Rory McIlroy struggles again after a slow start to stay on the hunt for the US Open in Brookline

So much so that Rory McIlroy can’t grind. So much for the Northern Irish that it fades when things get tough.

On Friday, at the 122nd U.S. Open, he was caught up in a battle with The Country Club, as well as a dizzying mix of the best players in the world, and held on to the task powerfully.

McIlroy is four below, one behind Collin Morikawa and Joel Dahmen, and from the miserable and threatening place of the tournament he had found himself in the third, this 69 was an impressive feat.

McIlroy, 33, hit his approach to par four in the tall pistachio to the right of a green-side bunker and with two blows managed to move it about three yards.

He could barely see his ball and was playing his fifth shot. A triple bogey set was surely the most I could expect. But McIlroy cut it to 25 feet and rolled the putt to limit the damage to a double bogey six.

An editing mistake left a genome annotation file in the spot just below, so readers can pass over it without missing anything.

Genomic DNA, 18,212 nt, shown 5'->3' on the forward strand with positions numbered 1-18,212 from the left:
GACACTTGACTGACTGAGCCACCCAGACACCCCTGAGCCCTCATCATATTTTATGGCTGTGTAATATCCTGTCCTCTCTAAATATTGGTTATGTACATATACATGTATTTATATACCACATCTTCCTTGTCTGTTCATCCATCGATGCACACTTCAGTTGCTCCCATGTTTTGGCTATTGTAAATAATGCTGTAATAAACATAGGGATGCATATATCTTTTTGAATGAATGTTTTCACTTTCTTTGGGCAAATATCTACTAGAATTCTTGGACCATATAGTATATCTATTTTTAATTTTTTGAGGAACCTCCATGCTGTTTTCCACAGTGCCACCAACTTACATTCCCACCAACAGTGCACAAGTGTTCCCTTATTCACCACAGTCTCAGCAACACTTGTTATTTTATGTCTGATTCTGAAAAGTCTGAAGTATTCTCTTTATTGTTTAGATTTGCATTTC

“That was the best double bogey I’ve ever done,” he said.

There were none of the tantrums he had shown in his first 67, just a steely look of intent in his mission to win his fifth major after an eight-year gap.

McIlroy was lucky in the sense that he was out in the easiest conditions of the afternoon, when the gusts dropped markedly. Except his ball hit, especially off the tee, wasn’t the best anywhere.

It is a widely held view that when the fire fails it goes out in the stomach. Not this time, denying bogeys the sixth and 10 with birds the fifth, eighth, 12, 14 and 17. And with Morikawa, the two-time winner shooting a 66, McIlroy showed resilience when he simply had to.

“I wasn’t scared, I knew there were holes that would give me opportunities,” he said. “I think I have to come out with the mindset that I’m trying to win my first major. I’m playing my best golf in a long time.”

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